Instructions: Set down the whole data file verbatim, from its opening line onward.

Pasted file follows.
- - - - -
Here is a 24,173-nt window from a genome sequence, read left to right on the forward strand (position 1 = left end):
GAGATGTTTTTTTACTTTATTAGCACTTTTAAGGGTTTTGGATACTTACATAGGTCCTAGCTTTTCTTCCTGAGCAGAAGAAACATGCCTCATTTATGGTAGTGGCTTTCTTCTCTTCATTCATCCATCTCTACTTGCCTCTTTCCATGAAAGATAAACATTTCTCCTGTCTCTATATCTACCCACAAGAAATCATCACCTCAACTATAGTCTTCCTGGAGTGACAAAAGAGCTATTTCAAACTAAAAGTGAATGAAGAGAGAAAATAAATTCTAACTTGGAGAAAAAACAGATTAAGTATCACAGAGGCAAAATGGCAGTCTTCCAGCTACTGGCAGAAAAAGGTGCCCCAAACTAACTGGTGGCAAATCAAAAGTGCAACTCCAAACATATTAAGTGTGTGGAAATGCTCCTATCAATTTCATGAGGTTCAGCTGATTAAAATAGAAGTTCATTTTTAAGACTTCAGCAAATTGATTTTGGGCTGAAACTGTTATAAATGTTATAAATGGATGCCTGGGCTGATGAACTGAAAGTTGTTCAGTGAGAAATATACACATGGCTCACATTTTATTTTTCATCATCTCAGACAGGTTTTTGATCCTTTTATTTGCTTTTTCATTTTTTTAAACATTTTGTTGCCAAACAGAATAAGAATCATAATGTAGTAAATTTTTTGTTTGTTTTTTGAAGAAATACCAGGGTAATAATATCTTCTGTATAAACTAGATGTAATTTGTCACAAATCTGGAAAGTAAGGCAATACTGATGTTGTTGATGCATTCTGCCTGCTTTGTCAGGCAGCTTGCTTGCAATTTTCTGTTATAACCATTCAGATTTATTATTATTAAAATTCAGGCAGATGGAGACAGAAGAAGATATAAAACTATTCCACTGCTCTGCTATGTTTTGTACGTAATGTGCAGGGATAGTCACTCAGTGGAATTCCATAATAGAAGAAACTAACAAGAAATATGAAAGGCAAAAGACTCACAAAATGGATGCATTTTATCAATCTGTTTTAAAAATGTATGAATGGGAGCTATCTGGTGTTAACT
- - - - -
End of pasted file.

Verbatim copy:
Here is a 24,173-nt window from a genome sequence, read left to right on the forward strand (position 1 = left end):
GAGATGTTTTTTTACTTTATTAGCACTTTTAAGGGTTTTGGATACTTACATAGGTCCTAGCTTTTCTTCCTGAGCAGAAGAAACATGCCTCATTTATGGTAGTGGCTTTCTTCTCTTCATTCATCCATCTCTACTTGCCTCTTTCCATGAAAGATAAACATTTCTCCTGTCTCTATATCTACCCACAAGAAATCATCACCTCAACTATAGTCTTCCTGGAGTGACAAAAGAGCTATTTCAAACTAAAAGTGAATGAAGAGAGAAAATAAATTCTAACTTGGAGAAAAAACAGATTAAGTATCACAGAGGCAAAATGGCAGTCTTCCAGCTACTGGCAGAAAAAGGTGCCCCAAACTAACTGGTGGCAAATCAAAAGTGCAACTCCAAACATATTAAGTGTGTGGAAATGCTCCTATCAATTTCATGAGGTTCAGCTGATTAAAATAGAAGTTCATTTTTAAGACTTCAGCAAATTGATTTTGGGCTGAAACTGTTATAAATGTTATAAATGGATGCCTGGGCTGATGAACTGAAAGTTGTTCAGTGAGAAATATACACATGGCTCACATTTTATTTTTCATCATCTCAGACAGGTTTTTGATCCTTTTATTTGCTTTTTCATTTTTTTAAACATTTTGTTGCCAAACAGAATAAGAATCATAATGTAGTAAATTTTTTGTTTGTTTTTTGAAGAAATACCAGGGTAATAATATCTTCTGTATAAACTAGATGTAATTTGTCACAAATCTGGAAAGTAAGGCAATACTGATGTTGTTGATGCATTCTGCCTGCTTTGTCAGGCAGCTTGCTTGCAATTTTCTGTTATAACCATTCAGATTTATTATTATTAAAATTCAGGCAGATGGAGACAGAAGAAGATATAAAACTATTCCACTGCTCTGCTATGTTTTGTACGTAATGTGCAGGGATAGTCACTCAGTGGAATTCCATAATAGAAGAAACTAACAAGAAATATGAAAGGCAAAAGACTCACAAAATGGATGCATTTTATCAATCTGTTTTAAAAATGTATGAATGGGAGCTATCTGGTGTTAACT